In the study, the researchers recruited 506 college students at the Universidad Nacional de Educacion a Distancia in Spain. Based on the students' answers in online questionnaires, the researchers identified 38 percent of the participants as "fused" as compared to "non-fused," with Spain. They then measured their self-sacrificial behaviors.
To test the subjects' willingness to die for their group, the researchers based their Web surveys on different variations of the "Trolley Problem." Coined by British philosopher Judith Jarvis Thomas in 1967, the "Trolley Problem" presents a hypothetical moral dilemma in which a person must choose whether to kill one person to save five strangers from a fatal trolley collision either by pushing a man in front of the tracks or simply flipping a switch that would automatically kill an innocent bystander. To put a new spin on the moral dilemma, the researchers added self-sacrifice as a means of saving a member of their group from a runaway trolley.
The study revealed that an overwhelming majority of fused respondents are willing to take extreme, bold steps to save the lives of their group members. According to the findings:
- 75 percent are willing to jump to their deaths to save the lives of five group members, compared to 25 percent of participants who were not fused with their country.
- 88 percent said they would die to save five members of an extended in-group (Europe), but not members of an out-group (America). The researchers used Europe as an example of an extended in-group (outsiders with close cultural or moral affiliations) because of its common social, political and economic ties to Spain. They used America as an example of an out-group because it is far removed from Spain.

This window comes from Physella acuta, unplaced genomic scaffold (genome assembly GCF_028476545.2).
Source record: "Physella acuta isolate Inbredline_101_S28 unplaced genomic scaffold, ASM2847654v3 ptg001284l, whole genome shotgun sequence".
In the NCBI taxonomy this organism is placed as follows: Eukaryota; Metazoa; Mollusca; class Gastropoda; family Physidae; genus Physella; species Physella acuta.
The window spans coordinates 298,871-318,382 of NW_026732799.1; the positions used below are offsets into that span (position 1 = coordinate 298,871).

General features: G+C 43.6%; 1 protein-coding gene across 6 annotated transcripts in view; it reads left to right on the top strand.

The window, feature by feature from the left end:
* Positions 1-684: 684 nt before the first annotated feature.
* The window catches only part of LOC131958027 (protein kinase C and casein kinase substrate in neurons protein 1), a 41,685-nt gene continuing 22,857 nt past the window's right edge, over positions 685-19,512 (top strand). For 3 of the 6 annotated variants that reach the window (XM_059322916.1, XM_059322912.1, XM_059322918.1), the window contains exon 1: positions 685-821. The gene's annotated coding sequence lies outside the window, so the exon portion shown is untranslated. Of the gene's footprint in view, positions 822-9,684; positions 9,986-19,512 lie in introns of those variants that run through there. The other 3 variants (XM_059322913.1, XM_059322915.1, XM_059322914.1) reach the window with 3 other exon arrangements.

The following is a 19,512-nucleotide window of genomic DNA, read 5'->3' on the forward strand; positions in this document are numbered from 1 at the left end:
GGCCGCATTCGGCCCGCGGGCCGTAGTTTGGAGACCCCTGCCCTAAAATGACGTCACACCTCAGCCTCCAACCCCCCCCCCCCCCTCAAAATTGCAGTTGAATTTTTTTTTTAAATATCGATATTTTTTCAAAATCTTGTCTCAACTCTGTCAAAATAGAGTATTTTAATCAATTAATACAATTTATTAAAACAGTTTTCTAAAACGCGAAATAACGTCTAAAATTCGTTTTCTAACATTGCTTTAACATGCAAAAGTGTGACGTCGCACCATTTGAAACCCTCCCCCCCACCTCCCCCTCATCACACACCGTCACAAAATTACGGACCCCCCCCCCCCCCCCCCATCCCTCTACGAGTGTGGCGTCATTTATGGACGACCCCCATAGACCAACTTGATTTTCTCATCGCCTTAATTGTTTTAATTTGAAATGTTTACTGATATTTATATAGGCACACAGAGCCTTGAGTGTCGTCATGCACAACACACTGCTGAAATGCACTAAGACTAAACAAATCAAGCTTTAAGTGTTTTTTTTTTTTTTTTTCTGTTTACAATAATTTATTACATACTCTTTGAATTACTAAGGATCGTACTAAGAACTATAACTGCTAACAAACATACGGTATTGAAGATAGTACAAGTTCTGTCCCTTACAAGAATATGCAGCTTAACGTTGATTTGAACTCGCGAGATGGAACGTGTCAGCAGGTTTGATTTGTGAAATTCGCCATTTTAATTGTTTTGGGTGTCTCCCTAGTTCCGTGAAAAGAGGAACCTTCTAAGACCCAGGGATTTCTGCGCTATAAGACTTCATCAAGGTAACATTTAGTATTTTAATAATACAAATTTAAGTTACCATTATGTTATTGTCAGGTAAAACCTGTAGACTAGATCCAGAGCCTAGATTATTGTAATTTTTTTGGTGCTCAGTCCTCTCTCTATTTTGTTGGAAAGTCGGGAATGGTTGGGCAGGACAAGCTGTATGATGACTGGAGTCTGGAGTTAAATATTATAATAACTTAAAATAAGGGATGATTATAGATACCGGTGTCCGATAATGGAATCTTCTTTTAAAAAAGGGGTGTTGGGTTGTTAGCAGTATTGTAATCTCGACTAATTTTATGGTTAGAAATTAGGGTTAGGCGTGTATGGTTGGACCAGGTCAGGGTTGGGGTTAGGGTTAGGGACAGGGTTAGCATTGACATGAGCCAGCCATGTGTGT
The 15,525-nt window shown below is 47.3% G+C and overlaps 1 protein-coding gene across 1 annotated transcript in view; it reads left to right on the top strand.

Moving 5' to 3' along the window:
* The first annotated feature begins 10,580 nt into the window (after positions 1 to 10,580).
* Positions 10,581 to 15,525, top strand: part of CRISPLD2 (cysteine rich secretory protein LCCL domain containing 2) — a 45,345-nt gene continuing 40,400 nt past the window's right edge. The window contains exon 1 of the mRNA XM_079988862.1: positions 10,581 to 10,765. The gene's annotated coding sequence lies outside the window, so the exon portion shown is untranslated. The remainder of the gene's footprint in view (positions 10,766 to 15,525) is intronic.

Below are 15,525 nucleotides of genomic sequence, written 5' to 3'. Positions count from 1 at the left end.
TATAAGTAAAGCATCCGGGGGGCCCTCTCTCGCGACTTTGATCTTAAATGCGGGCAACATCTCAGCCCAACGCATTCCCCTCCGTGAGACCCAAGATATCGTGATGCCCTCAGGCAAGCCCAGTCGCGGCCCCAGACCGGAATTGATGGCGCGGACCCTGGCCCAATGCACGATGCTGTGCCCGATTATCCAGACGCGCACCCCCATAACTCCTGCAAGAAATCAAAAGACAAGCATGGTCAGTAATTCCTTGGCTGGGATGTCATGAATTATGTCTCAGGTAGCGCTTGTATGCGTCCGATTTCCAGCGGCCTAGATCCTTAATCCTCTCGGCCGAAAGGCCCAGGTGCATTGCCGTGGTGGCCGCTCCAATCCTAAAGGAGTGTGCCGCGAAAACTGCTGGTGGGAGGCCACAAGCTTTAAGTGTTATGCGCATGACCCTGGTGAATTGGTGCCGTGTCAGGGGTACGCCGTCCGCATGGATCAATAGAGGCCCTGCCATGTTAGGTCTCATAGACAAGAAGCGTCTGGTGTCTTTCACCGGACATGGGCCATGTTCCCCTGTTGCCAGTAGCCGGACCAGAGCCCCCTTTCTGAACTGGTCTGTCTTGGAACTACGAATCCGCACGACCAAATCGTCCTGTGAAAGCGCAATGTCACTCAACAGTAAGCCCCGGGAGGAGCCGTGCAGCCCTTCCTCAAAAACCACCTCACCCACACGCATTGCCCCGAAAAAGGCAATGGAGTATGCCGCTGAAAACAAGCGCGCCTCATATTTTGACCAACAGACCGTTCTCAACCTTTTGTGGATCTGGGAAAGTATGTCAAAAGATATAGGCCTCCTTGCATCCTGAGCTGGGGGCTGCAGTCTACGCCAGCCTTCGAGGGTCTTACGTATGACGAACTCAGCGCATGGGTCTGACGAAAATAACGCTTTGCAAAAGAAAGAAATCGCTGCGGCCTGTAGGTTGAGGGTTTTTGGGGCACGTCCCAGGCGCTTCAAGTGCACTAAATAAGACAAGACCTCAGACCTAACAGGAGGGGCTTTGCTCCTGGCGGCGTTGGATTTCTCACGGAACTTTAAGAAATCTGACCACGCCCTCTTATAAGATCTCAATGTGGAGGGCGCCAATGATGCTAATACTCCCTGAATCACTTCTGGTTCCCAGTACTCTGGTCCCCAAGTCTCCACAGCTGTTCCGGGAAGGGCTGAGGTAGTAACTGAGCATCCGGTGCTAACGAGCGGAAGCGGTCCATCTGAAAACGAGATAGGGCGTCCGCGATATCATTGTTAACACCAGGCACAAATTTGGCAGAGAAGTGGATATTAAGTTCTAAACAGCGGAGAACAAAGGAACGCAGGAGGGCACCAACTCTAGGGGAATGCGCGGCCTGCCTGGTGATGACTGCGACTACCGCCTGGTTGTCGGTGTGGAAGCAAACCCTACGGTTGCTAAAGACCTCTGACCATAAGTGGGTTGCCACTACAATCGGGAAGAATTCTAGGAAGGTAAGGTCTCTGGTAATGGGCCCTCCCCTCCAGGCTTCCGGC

- When given the option to push aside a fellow group member who is about to sacrifice himself to kill some escaped terrorists, 63 percent said they would push the group member aside so they, themselves, could leap to their deaths to divert a train that would then kill the terrorists.
Bill Swann, professor of psychology at the University of Texas at Austin, said the study may offer new insights into the mindsets of groups with extremist ideology. "In an era in which the act of sacrificing one's own life for the group has had world-altering consequences, it is critical to learn more about the psychological underpinnings of such activity."
Citation: William B. Swann Jr., Ángel Gómez, John F. Dovidio, Sonia Hart and Jolanda Jetten, ''Dying and Killing for One’s Group: Identity Fusion Moderates Responses to Intergroup Versions of the Trolley Problem", Psychological Science, doi: 10.1177/0956797610376656